Whether it is a business being held to ransom after the theft of sensitive information or a phishing email leading to personal finances being compromised, such incidents have now become relatively commonplace.
Within this wide cybercrime parameter, conveyancing fraud is an issue which has, quite rightly, generated many headlines and is one which we need to bring to the fore and address.
After all, this is reportedly the most common cybercrime in the legal sector and, according to the Solicitors Regulation Authority, was the result of around £7m of client losses during 2016.
This is a worrying figure and only serves to emphasise the responsibility attached to lenders, solicitors and even intermediaries in being as proactive as possible to help potential homeowners avoid such scams.
To further highlight this issue, research from Barclays suggested that 5% of the UK population have fallen victim to a conveyancing scam, a similar level to most other scam types.
Breaking this down regionally, the data showed that London was the UK’s worst city for conveyancing fraud – where 13% of homebuyers are faced with attempted scams.
Other bad areas for conveyancing scammers were said to be Liverpool (10%), Birmingham (9%) and Bristol (8%), with the safest being Leeds (2%) and Manchester (3%).
The research also outlined that these scams are education blind, meaning those with higher levels of education or in senior roles are just as likely to been duped.
To help combat this issue we’ve launched a £10m advertising campaign to drive public awareness of financial fraud. However, this education process has to extend beyond individuals to make any real impact.
There are certain sectors or industries which are more vulnerable to particular types of cyber crime. The sector also determines which type of information is the most valuable and, therefore, damaging if compromised by a cyber attack.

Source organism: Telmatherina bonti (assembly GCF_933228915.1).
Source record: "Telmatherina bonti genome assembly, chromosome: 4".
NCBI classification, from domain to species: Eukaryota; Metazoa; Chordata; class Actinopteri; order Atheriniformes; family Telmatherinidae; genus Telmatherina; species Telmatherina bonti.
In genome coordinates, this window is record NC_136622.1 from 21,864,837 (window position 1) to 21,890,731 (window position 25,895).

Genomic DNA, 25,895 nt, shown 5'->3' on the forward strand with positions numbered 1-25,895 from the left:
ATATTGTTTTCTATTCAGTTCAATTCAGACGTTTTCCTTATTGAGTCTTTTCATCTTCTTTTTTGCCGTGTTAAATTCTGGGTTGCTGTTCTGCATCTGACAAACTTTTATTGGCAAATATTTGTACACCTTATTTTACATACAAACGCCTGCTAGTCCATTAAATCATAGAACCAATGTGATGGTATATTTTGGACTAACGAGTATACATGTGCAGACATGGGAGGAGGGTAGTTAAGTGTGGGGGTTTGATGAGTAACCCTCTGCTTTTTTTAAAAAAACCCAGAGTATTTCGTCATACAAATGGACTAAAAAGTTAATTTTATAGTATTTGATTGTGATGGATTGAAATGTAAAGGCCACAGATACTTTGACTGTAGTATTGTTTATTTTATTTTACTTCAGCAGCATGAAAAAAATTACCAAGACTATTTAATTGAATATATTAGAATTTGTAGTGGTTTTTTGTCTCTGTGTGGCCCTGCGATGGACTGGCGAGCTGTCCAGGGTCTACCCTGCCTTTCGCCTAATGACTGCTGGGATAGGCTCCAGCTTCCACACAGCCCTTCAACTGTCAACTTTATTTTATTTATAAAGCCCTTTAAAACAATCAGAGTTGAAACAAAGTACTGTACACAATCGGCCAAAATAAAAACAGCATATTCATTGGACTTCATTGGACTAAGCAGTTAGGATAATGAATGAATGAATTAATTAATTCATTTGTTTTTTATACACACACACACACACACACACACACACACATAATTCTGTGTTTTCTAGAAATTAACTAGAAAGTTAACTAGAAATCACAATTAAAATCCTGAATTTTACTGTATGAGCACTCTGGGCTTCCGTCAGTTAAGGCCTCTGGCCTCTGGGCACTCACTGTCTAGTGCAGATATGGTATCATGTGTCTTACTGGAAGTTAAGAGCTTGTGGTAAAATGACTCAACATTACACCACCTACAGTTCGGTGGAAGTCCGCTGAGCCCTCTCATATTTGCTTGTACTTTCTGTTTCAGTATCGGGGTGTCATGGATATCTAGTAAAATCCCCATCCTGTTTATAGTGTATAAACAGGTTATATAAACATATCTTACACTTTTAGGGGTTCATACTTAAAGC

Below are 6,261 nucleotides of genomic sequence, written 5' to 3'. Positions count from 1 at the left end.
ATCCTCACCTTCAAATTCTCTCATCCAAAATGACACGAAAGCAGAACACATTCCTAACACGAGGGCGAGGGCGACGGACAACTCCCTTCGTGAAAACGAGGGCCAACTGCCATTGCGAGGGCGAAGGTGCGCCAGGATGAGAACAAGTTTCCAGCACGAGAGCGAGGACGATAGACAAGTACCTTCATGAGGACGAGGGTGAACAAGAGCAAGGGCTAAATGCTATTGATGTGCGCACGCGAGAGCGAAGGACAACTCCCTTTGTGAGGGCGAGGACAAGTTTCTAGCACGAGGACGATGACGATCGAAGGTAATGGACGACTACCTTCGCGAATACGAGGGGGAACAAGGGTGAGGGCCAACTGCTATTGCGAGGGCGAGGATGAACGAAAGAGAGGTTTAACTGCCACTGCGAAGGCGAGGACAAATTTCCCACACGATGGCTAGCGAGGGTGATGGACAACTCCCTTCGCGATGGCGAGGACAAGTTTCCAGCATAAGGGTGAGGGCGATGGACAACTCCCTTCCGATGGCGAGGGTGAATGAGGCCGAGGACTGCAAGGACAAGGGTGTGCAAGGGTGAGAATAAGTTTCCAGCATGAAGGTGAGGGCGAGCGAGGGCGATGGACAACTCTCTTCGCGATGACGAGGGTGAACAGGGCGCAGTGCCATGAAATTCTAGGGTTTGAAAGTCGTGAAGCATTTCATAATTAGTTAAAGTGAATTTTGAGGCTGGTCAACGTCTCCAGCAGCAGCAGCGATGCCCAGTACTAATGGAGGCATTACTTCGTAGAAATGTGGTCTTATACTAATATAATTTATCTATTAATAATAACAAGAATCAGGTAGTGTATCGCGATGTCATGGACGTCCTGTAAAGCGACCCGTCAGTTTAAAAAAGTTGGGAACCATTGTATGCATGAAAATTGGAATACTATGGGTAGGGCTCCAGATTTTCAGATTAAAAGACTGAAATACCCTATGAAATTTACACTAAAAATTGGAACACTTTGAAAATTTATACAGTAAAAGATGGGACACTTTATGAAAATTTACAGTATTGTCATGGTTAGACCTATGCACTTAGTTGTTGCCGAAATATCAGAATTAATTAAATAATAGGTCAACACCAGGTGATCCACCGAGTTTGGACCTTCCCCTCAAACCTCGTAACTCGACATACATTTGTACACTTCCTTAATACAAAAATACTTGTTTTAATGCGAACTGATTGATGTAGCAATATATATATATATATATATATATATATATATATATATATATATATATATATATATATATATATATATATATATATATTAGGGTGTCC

The financial services sector is an enticing target for cyber criminals because firms tend to hold large amounts of sensitive data. Despite some high profile cases and huge potential cost implications of a cyber attack, there are still many firms which are not taking this issue seriously enough.
In some quarters, such threats may be perceived as pertinent to only larger financial institutions but they are also relevant to smaller firms, including those operating within the intermediary community.
This isn’t meant as scaremongering.
Solutions and advice are out there to help combat these issues, although it is vital to realise and identify any possible threats.
For smaller companies which cannot afford a full-time cyber security officer, or even suitably qualified IT Management, cyber security responsibility needs to be assumed by someone – whether internal or outsourced.
Simple things like the inclusion of anti-malware protection will not only help safeguard your business but also provide an additional layer of protection for your clients.
Cyber crime is a constantly evolving threat, and one not limited to conveyancing fraud.
All links in the mortgage chain should be tuned into cyber security and fraud related issues. That way we can all do our utmost to lock the doors to potential security breaches no matter how large or small.